Matthew Perry Explains Chandler Bing’s Speech Patterns In Friends – Deadline

Matthew Perry has revealed how he created the unique speech patterns that made his character Chandler Bing so distinctive from the moment he appeared on Friends.

Perry has penned a memoir about his rollercoaster ride with global sitcom success, addiction and rehab, excerpts of which have already made headlines, including his crush on co-star Jennifer Aniston and his near-death experience with opioids.

Switching to his craft in an excerpt published in today’s magazine. TimesPerry explains how, from his audition, he was inspired to give Chandler a speech pattern that stood out, with its emphasis on unusual words and syllables.

He writes:

“I read the words in an unexpected way, hitting emphasis that no one else had. I was back in Ottawa with my childhood friends, the Murrays; I laughed where no one else did.”

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Becoming the final member of the main cast of six, Perry brought this same style of delivery to the production:

“He was speaking in a way that no one had spoken before on sitcoms, with weird emphases, choosing a word in a sentence that you might not have guessed was the beat.

“I didn’t know it yet, but my way of speaking would seep into the culture for decades to come. For now though, I was just trying to find interesting shapes in lines that were already fun, but that I thought I could really make dance.

“(I was once told that writers would underline the usually unemphasized word in a sentence just to see what I would do with it.)”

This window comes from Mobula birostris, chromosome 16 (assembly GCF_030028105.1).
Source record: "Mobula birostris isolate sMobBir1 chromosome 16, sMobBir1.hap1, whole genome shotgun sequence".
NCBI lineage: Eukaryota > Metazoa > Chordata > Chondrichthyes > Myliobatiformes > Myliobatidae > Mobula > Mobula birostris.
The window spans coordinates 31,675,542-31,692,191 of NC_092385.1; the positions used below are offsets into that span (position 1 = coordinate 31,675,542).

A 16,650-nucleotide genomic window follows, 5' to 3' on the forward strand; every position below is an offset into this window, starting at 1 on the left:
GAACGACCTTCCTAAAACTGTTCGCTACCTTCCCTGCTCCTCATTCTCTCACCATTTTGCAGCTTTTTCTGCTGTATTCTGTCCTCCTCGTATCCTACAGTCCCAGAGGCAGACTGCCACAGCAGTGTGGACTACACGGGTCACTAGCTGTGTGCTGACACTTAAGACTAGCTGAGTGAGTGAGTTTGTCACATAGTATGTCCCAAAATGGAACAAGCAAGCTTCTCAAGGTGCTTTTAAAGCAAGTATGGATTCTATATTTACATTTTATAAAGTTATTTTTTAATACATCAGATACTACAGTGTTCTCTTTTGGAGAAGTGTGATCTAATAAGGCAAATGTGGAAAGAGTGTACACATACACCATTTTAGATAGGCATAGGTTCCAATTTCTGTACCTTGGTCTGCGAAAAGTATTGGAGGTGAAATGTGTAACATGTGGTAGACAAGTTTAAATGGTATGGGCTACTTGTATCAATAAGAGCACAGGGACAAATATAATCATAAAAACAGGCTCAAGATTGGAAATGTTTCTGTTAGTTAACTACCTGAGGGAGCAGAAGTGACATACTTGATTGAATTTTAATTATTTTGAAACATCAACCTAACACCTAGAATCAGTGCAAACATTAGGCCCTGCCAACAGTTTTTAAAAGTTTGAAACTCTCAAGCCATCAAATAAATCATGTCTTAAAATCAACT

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Sure enough, even though the show ended after ten seasons in 2004, Chandler’s expressions, including the memorable “Could I BE…?” they remain in common parlance today, no doubt helped by the endless reruns of the record-breaking sitcom, which a whole new generation of fans discovered on Netflix during lockdown.

Perry also tells how, as soon as he was sent the script for the show, originally called friends like ushe knew instinctively that Chandler was the character he needed to play.

“It was as if someone had followed me for a year, stealing my jokes, copying my mannerisms, photocopying my tired but witty outlook on life…

“Not that I thought I could play ‘Chandler’; I was Chandler.

Perry met with his companions Friends alumni last year for a televised reunion. As the cast came together to reminisce about their time on the show, the actor, who has become a champion of rehab for those suffering from addiction, opened up about the pressure he put on himself to get the laughs for the that had become known:

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“I felt like I was going to die [the live audience] he didn’t laugh And it’s not healthy for sure. But sometimes I’d say a line and they wouldn’t laugh, and I’d sweat and…and just have seizures. If I didn’t get the laugh I was supposed to get, I’d be scared. I felt like this every night.”

Matthew Perry’s memoir ‘Friends, Lovers and the Big, Terrible Thing’ is published on November 1.


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